Prolonged Use Of Cough Formulations And The Health Risk From Their Antimicrobial Activity On Some Normal Bacterial Flora

OE Adeleke, OS Alabi, OA Adetoyi



Cough formulations were observed to contain some chemical substances that have been associated with antimicrobial property, namely: menthol, honey, citric acid and volatile oils. A prolonged use of such formulations by patients was therefore considered a health risk on the normal bacterial flora. Nine cough formulations denoted by letter codes along with simple syrup B.P., absolute alcohol and sterile distilled water as controls, were investigated for relative antimicrobial activity on some normal flora bacteria by the agar-cup diffusion method. The respective individual single brands of cough formulation with the exception of one brand exhibited inhibitory activity against 5 – 1 2 bacterial isolates including Escherichia coli, Klebsiella spp, Streptococcus faecalis, Strep. pneumoniae, Strep. viridians, Proteus mirabilis, Staphylococcus aureus and Pseudomonas aeruginosa.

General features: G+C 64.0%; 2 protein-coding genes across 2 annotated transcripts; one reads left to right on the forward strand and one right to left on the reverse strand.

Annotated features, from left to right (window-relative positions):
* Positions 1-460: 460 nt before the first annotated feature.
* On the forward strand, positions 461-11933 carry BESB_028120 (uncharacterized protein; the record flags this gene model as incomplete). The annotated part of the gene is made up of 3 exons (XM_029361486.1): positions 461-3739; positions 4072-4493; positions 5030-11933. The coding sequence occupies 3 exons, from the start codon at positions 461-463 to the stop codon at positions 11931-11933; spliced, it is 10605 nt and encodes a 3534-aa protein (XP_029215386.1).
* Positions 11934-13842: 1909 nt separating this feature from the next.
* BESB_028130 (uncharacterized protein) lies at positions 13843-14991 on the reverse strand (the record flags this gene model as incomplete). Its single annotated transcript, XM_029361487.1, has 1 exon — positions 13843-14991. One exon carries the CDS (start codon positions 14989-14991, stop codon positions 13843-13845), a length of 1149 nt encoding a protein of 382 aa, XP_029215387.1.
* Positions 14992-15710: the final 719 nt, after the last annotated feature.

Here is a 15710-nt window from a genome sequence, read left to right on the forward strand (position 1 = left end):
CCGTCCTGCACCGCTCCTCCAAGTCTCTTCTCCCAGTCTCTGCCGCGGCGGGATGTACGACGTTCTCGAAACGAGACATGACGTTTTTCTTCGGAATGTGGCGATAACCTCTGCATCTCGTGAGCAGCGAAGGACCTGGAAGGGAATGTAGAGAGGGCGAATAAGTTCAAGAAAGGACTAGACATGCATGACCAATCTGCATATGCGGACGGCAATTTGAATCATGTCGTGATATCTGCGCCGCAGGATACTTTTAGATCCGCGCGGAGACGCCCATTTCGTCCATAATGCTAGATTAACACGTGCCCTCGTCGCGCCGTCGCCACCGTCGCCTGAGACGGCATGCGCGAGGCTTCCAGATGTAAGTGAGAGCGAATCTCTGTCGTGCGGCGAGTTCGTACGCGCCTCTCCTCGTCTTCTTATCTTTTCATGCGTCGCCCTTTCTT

Simple Syrup B.P. and sterile distilled water did not exhibit any antibacterial activity while the absolute alcohol exerted activity only on Staph aureus. The antimicrobial activity recorded for the cough formulations could cause a depletion of the normal bacterial flora following a prolonged use of the formulations tested, hence, the attendant health risk of depressed natural immune system of the body, normally associated with such bacteria.